Well that was easy. I’ll leave it to you to research the options available in the Chosen documentaiton, but with those two lines, we go from this:

demo_boring_select

…to this:

demo_exciting

Now let’s get our view to display our new fancy tags. You can do this in a similar way you might with any other standard Rails association:


# app/views/people/show.html.erb

Hi! My name is <%= @person.name %>!

States I've Been To:

<% if @person.states_visited.any? %>
    <% @person.states_visited.each do |state| %>
  • <%= state %>
  • <% end %>
<% end %>

5. ???

But wait! There’s a problem. The rails helper for multiple-select elements introduces a combination feature/bug that will complicate things a bit. Rails will add a hidden input just before your select tag that will explicitly set your states_visited attribute to nil in the event that you deselect any previously selected options. This is similar to Rails' checkbox helper - HTML will not send form data for a given attribute if no options (or checkboxes) are selected (or checked). This hidden input forces the nil value to be sent with the form, thus updating your record appropriately.

However, in this case, the hidden input is being included as an element in our array of states_visited, making the first entry in our list a big fat blank, regardless of other values.

demo_bug

To get around this, we’re going to follow the advice gleaned from this StackOverflow answer, and set up a private method in our ApplicationController that will strip blank items from any array-type parameters before doing anything with the params:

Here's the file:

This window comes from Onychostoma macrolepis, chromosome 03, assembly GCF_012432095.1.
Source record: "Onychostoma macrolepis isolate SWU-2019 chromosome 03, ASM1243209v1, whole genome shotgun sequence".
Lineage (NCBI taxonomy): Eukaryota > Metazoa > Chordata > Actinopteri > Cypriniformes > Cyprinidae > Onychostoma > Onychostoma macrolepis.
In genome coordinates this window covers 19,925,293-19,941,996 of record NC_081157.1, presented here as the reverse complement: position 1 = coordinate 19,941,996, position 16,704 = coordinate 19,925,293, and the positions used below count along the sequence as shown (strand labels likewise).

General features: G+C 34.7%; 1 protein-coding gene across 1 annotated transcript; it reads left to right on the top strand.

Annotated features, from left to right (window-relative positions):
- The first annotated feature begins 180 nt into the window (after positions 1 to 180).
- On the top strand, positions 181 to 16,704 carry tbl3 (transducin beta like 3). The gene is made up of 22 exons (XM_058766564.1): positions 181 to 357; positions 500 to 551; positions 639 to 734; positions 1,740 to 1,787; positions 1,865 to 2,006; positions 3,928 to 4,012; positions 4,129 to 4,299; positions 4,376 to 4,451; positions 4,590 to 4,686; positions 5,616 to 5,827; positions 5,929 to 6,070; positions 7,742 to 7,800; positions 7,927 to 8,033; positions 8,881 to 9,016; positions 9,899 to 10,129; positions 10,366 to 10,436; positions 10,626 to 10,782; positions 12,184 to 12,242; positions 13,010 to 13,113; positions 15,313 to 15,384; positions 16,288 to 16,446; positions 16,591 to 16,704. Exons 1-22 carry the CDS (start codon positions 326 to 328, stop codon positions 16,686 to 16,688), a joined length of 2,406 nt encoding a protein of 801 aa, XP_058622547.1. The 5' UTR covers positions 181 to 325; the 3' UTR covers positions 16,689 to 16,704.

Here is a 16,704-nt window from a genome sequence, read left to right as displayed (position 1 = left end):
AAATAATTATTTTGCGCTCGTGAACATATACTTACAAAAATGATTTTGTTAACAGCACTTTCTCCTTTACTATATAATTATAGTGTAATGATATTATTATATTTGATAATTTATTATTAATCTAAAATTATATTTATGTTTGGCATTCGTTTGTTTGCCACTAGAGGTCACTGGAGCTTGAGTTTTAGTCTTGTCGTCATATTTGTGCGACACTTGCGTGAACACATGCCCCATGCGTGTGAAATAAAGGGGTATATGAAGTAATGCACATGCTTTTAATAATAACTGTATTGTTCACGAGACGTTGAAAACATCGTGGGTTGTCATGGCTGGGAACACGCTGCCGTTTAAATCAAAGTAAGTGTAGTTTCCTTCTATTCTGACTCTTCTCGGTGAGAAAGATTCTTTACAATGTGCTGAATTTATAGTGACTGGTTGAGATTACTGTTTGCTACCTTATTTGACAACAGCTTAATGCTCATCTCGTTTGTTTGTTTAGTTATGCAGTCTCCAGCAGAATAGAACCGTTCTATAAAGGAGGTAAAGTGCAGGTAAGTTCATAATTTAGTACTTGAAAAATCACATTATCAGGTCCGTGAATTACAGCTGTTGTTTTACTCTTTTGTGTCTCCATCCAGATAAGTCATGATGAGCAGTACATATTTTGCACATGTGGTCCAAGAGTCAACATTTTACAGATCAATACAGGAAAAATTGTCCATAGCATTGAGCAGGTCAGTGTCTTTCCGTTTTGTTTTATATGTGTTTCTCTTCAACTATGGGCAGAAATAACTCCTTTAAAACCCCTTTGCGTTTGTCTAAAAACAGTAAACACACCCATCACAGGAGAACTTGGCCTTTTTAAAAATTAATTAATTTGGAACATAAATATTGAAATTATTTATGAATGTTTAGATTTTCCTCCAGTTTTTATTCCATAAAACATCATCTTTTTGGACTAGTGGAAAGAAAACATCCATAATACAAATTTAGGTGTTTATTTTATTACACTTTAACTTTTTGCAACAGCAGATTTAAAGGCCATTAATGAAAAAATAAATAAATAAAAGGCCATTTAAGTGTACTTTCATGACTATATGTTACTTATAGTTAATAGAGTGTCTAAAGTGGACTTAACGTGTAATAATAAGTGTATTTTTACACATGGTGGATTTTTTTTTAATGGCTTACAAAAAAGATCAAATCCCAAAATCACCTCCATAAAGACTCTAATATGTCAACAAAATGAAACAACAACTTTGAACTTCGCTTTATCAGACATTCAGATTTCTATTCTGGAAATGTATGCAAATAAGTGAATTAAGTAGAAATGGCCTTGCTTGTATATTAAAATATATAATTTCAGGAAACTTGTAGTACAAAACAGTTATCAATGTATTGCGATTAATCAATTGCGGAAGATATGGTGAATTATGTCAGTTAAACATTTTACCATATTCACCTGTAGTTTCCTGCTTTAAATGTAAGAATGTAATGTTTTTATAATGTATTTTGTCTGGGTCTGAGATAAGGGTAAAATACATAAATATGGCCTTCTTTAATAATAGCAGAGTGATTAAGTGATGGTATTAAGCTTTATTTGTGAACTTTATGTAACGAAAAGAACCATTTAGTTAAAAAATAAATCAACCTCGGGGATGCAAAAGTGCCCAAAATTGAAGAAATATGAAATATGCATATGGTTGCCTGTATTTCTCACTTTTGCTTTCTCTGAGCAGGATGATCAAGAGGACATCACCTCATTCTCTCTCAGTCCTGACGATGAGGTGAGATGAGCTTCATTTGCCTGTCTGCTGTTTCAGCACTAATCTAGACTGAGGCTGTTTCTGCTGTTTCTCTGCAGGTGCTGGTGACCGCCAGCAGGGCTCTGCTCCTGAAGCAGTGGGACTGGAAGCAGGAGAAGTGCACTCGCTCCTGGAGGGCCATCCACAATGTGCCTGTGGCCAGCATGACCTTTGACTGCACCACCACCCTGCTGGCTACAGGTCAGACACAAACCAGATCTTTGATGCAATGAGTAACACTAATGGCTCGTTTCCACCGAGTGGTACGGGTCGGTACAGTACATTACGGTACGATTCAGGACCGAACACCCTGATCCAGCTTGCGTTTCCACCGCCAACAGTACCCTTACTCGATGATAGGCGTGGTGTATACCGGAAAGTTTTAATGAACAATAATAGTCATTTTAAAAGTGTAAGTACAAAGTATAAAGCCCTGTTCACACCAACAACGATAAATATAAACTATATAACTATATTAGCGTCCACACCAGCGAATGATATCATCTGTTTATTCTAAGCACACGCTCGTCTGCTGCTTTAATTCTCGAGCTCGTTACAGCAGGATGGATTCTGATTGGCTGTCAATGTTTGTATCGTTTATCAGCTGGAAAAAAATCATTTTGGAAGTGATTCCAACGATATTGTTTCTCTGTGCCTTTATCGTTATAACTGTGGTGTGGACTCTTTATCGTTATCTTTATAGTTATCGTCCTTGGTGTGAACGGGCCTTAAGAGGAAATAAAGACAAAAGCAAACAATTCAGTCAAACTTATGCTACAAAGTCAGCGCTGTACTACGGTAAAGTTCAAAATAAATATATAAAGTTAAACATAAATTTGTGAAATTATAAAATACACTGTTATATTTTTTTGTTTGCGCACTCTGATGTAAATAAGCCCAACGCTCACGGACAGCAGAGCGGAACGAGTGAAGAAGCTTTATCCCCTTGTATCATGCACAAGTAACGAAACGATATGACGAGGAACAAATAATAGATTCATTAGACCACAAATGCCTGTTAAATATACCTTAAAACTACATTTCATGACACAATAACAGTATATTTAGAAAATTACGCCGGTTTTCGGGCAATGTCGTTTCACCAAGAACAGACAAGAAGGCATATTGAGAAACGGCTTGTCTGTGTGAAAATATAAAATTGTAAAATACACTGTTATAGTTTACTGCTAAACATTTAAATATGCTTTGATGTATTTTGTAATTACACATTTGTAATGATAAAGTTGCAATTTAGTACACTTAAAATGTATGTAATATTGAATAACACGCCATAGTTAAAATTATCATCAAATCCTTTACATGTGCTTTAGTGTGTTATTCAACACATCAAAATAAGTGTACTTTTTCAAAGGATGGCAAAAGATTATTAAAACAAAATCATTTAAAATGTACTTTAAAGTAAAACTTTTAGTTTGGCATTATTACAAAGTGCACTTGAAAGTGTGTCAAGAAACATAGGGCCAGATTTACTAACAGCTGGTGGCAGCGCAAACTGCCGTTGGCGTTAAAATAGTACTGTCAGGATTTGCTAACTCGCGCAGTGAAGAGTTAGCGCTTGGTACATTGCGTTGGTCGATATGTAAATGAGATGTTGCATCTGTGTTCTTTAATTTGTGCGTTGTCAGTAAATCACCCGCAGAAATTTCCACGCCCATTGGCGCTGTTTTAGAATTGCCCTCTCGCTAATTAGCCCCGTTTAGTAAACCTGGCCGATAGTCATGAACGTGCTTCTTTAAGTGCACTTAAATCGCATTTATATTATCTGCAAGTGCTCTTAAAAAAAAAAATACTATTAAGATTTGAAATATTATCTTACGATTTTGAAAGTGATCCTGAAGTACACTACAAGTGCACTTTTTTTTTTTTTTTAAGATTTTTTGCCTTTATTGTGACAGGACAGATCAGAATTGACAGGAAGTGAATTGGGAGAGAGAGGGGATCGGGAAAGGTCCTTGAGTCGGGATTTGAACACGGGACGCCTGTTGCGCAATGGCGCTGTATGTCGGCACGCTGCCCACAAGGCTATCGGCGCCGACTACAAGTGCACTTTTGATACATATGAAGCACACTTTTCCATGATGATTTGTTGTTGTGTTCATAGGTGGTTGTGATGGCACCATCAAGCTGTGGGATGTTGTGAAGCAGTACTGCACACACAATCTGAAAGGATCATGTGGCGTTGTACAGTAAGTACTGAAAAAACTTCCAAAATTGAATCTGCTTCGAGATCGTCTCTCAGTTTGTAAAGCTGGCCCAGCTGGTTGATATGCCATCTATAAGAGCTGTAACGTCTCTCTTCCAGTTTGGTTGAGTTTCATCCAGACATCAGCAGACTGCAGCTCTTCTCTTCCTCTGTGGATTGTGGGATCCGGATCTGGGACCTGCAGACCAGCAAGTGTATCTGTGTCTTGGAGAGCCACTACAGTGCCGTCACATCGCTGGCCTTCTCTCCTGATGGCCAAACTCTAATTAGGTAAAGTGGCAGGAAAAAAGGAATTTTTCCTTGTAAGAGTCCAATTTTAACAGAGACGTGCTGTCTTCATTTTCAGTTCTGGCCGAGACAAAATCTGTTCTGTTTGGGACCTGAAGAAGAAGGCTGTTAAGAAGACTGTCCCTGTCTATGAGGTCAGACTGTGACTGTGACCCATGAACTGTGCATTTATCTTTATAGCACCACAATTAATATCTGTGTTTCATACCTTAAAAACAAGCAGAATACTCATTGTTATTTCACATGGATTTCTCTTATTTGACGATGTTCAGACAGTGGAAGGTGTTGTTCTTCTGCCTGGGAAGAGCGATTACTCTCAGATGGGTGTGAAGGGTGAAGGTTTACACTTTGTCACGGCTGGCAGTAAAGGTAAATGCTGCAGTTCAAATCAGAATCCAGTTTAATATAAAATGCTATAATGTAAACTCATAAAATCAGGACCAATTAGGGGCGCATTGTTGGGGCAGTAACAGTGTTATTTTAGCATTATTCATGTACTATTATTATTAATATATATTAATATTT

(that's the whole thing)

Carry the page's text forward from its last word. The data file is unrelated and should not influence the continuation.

# app/controllers/application_controller.rb
class ApplicationController < ActionController::Base
  before_action :clean_select_multiple_params, only: [:create, :update]

  # existing code...

  private

  # Used to strip blank first values from array-type params.
  def clean_select_multiple_params hash = params
    hash.each do |key, value|
      case value
      when Array then value.reject!(&:blank?)
      when Hash then clean_select_multiple_params(value)
      end
    end
  end
end

This method loops through the params hash, checking if a given parameter is an Array or a Hash (for Postgres’s h-store column types), and rejects any blank values contained therein.

By putting this in ApplicationController and calling it in a before_action filter we’re making it happen on any future controllers that have #create and #update methods. If we later decide we want to implement tagging on any other models, we won’t have to worry about this feature/bug any more.

(The other answers on SO seem to favor adding a similar method to our Person model. This would require duplicating that method in any other models that might utilize tagging. The way I see it, it’s the controller’s job to serve as the gatekeeper of data passing between the view and the model.)

6. Profit

Speaking of DRY, since we’ve bound our Chosen.js initializer to anything with a class of “taggable”, you can now rinse and repeat steps 1, 2, and 3 on any additional columns you want, and fill your whole app with taggable inputs. Chosen.js offers great customizations involving grouped selects and more, so go check it out and customize to suit your needs.

The full working code for this tutorial is available on GitHub, and I encourage you to clone it and test it out for yourself.

The end.